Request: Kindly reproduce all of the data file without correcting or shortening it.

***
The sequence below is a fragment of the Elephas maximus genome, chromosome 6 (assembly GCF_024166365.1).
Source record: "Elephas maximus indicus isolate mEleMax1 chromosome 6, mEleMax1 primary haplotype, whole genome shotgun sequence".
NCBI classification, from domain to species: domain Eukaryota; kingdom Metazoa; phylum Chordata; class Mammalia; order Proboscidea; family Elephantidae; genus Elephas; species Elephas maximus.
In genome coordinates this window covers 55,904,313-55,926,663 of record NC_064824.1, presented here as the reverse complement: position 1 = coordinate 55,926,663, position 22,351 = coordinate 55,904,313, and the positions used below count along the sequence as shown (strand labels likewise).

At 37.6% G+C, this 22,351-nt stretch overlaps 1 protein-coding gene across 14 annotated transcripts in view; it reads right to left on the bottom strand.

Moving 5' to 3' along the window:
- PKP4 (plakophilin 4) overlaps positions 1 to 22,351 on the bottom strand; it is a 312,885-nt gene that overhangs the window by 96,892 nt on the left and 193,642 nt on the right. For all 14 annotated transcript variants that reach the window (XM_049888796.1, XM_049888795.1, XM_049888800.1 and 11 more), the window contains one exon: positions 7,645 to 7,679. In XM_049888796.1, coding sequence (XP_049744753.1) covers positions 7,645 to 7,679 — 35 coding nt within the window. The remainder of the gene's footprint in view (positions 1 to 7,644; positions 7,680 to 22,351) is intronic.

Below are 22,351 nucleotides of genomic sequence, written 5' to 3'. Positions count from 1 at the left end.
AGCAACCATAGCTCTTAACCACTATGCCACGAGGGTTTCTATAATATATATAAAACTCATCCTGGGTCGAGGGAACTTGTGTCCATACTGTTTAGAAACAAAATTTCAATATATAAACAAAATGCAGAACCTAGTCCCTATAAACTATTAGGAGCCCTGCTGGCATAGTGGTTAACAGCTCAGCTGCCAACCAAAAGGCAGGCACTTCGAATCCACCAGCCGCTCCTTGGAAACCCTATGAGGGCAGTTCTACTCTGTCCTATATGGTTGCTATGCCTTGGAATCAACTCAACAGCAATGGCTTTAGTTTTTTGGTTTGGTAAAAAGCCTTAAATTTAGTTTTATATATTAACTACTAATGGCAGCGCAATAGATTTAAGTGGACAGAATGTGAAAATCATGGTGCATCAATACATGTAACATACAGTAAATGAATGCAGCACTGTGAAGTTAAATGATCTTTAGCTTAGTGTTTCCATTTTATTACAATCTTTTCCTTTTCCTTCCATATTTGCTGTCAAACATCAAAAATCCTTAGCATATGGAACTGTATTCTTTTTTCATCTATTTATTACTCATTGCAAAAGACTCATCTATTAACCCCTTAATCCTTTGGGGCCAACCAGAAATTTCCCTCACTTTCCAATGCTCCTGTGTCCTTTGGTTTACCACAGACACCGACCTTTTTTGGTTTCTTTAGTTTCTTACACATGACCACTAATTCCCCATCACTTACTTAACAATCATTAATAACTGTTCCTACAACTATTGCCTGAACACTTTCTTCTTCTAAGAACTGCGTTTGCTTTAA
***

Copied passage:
The sequence below is a fragment of the Elephas maximus genome, chromosome 6 (assembly GCF_024166365.1).
Source record: "Elephas maximus indicus isolate mEleMax1 chromosome 6, mEleMax1 primary haplotype, whole genome shotgun sequence".
NCBI classification, from domain to species: domain Eukaryota; kingdom Metazoa; phylum Chordata; class Mammalia; order Proboscidea; family Elephantidae; genus Elephas; species Elephas maximus.
In genome coordinates this window covers 55,904,313-55,926,663 of record NC_064824.1, presented here as the reverse complement: position 1 = coordinate 55,926,663, position 22,351 = coordinate 55,904,313, and the positions used below count along the sequence as shown (strand labels likewise).

At 37.6% G+C, this 22,351-nt stretch overlaps 1 protein-coding gene across 14 annotated transcripts in view; it reads right to left on the bottom strand.

Moving 5' to 3' along the window:
- PKP4 (plakophilin 4) overlaps positions 1 to 22,351 on the bottom strand; it is a 312,885-nt gene that overhangs the window by 96,892 nt on the left and 193,642 nt on the right. For all 14 annotated transcript variants that reach the window (XM_049888796.1, XM_049888795.1, XM_049888800.1 and 11 more), the window contains one exon: positions 7,645 to 7,679. In XM_049888796.1, coding sequence (XP_049744753.1) covers positions 7,645 to 7,679 — 35 coding nt within the window. The remainder of the gene's footprint in view (positions 1 to 7,644; positions 7,680 to 22,351) is intronic.

Below are 22,351 nucleotides of genomic sequence, written 5' to 3'. Positions count from 1 at the left end.
AGCAACCATAGCTCTTAACCACTATGCCACGAGGGTTTCTATAATATATATAAAACTCATCCTGGGTCGAGGGAACTTGTGTCCATACTGTTTAGAAACAAAATTTCAATATATAAACAAAATGCAGAACCTAGTCCCTATAAACTATTAGGAGCCCTGCTGGCATAGTGGTTAACAGCTCAGCTGCCAACCAAAAGGCAGGCACTTCGAATCCACCAGCCGCTCCTTGGAAACCCTATGAGGGCAGTTCTACTCTGTCCTATATGGTTGCTATGCCTTGGAATCAACTCAACAGCAATGGCTTTAGTTTTTTGGTTTGGTAAAAAGCCTTAAATTTAGTTTTATATATTAACTACTAATGGCAGCGCAATAGATTTAAGTGGACAGAATGTGAAAATCATGGTGCATCAATACATGTAACATACAGTAAATGAATGCAGCACTGTGAAGTTAAATGATCTTTAGCTTAGTGTTTCCATTTTATTACAATCTTTTCCTTTTCCTTCCATATTTGCTGTCAAACATCAAAAATCCTTAGCATATGGAACTGTATTCTTTTTTCATCTATTTATTACTCATTGCAAAAGACTCATCTATTAACCCCTTAATCCTTTGGGGCCAACCAGAAATTTCCCTCACTTTCCAATGCTCCTGTGTCCTTTGGTTTACCACAGACACCGACCTTTTTTGGTTTCTTTAGTTTCTTACACATGACCACTAATTCCCCATCACTTACTTAACAATCATTAATAACTGTTCCTACAACTATTGCCTGAACACTTTCTTCTTCTAAGAACTGCGTTTGCTTTAA